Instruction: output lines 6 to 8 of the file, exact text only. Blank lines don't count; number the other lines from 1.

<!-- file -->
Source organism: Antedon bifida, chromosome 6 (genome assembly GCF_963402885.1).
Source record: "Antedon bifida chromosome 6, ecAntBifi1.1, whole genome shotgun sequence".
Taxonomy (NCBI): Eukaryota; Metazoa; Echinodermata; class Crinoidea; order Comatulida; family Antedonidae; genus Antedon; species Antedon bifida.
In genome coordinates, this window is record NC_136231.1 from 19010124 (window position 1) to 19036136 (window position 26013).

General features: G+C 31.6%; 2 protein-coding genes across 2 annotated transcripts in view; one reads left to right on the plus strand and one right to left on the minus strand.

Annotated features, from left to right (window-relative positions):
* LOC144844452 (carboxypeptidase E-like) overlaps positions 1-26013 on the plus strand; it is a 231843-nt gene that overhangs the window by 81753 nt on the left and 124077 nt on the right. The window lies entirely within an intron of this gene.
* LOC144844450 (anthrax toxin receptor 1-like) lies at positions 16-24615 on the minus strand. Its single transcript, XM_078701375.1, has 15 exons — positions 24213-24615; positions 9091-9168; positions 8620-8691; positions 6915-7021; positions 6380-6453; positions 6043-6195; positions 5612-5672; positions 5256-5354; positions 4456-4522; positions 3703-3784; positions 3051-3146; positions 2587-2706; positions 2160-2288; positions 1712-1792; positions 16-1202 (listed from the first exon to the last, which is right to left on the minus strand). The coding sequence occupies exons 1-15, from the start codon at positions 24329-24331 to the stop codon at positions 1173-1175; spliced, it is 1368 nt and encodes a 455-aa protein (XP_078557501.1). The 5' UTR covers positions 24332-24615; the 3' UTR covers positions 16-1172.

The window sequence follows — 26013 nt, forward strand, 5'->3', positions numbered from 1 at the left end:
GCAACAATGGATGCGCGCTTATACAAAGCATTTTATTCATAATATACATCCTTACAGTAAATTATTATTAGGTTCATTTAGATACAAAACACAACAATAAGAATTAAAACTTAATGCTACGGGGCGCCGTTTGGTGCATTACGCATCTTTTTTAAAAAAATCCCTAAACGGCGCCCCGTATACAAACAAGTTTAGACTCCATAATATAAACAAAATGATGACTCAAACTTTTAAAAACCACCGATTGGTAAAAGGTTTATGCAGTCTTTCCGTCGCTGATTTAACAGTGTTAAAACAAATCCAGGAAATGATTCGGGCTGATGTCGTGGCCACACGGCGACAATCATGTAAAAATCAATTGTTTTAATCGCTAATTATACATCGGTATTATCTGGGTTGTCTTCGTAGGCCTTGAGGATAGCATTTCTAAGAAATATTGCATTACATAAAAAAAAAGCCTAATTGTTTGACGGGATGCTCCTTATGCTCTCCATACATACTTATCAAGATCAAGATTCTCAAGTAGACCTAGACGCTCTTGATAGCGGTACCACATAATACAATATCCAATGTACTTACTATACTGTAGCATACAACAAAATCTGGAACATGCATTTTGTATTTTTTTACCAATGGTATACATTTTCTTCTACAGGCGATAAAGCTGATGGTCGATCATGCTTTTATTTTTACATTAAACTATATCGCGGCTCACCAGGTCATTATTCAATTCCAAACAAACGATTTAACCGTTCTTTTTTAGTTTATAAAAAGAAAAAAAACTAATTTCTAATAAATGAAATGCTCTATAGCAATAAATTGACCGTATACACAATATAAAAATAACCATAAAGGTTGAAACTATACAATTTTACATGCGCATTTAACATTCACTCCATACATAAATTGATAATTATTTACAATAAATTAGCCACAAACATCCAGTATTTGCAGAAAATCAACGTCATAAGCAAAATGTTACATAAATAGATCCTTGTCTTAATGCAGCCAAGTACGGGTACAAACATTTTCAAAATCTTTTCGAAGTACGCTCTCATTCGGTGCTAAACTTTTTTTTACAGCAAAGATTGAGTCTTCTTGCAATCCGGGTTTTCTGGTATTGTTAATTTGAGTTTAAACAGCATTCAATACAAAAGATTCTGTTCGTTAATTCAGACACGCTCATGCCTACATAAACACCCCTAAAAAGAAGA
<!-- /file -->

Annotated features, from left to right (window-relative positions):
* LOC144844452 (carboxypeptidase E-like) overlaps positions 1-26013 on the plus strand; it is a 231843-nt gene that overhangs the window by 81753 nt on the left and 124077 nt on the right. The window lies entirely within an intron of this gene.
* LOC144844450 (anthrax toxin receptor 1-like) lies at positions 16-24615 on the minus strand. Its single transcript, XM_078701375.1, has 15 exons — positions 24213-24615; positions 9091-9168; positions 8620-8691; positions 6915-7021; positions 6380-6453; positions 6043-6195; positions 5612-5672; positions 5256-5354; positions 4456-4522; positions 3703-3784; positions 3051-3146; positions 2587-2706; positions 2160-2288; positions 1712-1792; positions 16-1202 (listed from the first exon to the last, which is right to left on the minus strand). The coding sequence occupies exons 1-15, from the start codon at positions 24329-24331 to the stop codon at positions 1173-1175; spliced, it is 1368 nt and encodes a 455-aa protein (XP_078557501.1). The 5' UTR covers positions 24332-24615; the 3' UTR covers positions 16-1172.